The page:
Inside, a generous atrium completely bisects the center and immediately draws your attention skyward through all four floors. The atrium is flanked by meeting venues (including the Lee Barlow Giustina Ballroom), the Tykeson Family Hall Interpretive Center, and office spaces. An open, inviting stair wends its way between the floors, its foot cascading waterfall-like toward the entrance. Bridges with glass guardrails cross the atrium offering elevated prospects. On the west wall a filigree of wood slats casts patterns of shadows that constantly change as the sun travels across the sky.

Overall, the effect is quite purposefully akin to a journey through the woods of the Cascade foothills.

"Oregon Cascades" media panels

By way of contrast with the atrium, the adjacent Tykeson Interpretive Center reminds me of the darker forest understory. Its nine interactive “Oregon Cascades” floor-to-ceiling media panels suggest the massive trunks of our region’s forests. Designed by Second Story, the panels deliver personal stories, historical data, and archival footage to visitors who navigate through interconnected “story streams.”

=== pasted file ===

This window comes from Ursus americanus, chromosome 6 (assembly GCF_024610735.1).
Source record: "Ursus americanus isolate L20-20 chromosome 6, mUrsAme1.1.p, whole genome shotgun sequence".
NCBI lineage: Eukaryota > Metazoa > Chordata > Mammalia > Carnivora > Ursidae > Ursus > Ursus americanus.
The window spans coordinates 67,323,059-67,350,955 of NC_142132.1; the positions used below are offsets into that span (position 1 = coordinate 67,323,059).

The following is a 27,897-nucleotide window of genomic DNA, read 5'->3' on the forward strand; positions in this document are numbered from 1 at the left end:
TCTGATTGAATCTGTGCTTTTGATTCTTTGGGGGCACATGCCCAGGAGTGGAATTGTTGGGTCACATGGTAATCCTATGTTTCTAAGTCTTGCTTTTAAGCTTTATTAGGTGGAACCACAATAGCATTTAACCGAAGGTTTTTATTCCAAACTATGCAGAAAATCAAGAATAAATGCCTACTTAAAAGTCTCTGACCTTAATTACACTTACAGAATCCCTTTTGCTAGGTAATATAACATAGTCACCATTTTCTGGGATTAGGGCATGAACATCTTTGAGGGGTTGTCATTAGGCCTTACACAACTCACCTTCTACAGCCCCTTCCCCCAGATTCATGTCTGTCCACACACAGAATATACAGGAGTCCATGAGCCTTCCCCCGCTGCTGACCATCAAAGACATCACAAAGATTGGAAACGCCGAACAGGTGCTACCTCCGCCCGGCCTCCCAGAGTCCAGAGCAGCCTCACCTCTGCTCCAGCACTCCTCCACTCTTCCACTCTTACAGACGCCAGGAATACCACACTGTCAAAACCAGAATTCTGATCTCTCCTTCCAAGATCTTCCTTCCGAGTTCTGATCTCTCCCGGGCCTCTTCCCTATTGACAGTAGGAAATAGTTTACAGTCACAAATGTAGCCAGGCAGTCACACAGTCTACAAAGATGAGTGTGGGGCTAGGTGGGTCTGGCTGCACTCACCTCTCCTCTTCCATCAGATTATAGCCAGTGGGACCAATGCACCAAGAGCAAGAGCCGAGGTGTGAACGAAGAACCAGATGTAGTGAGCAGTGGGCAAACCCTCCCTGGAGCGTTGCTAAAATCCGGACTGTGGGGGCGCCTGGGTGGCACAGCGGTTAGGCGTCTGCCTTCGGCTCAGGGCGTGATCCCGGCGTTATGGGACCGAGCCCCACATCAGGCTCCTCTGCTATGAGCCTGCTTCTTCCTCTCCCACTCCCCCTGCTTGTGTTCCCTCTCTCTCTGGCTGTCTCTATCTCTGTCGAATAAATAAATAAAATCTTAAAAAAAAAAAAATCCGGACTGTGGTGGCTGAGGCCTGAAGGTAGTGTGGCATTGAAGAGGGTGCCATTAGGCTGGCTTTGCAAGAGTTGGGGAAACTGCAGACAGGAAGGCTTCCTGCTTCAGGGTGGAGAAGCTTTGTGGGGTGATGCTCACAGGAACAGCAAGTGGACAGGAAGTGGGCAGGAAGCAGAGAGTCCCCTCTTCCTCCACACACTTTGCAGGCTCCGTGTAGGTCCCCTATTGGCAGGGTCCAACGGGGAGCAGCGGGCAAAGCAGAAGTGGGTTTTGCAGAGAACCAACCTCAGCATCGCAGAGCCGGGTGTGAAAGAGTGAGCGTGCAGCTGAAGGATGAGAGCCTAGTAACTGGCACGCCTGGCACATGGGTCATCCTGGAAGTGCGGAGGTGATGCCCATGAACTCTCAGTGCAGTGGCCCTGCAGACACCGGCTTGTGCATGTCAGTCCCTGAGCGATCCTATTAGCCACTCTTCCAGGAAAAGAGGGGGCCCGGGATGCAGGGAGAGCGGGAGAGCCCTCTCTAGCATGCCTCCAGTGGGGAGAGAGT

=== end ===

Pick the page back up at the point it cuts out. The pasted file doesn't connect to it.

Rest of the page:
Allusions to water abound: I’ve already mentioned the cascading stair, which appears to flow downstream as it descends toward the interactive “Alumni Table.” The table’s touch-screen interface, which lets you access a database containing over 210,000 University alumni, resembles the effect of placing your fingers in a gently flowing stream. Glass light fixtures suspended from the ceiling clearly call to mind glistening raindrops.

"Coming & Going Fish" by Rick Bartow

"Contemplari Natura" by Tallmadge Doyle

The center also features an impressive collection of art commissioned specifically for the project. All of the pieces extend the forest and water metaphors. My favorites include “Coming & Going Fish,” a sculpture by Rick Bartow, and “Contemplari Natura,” a collection of copper plate etchings by Tallmadge Doyle.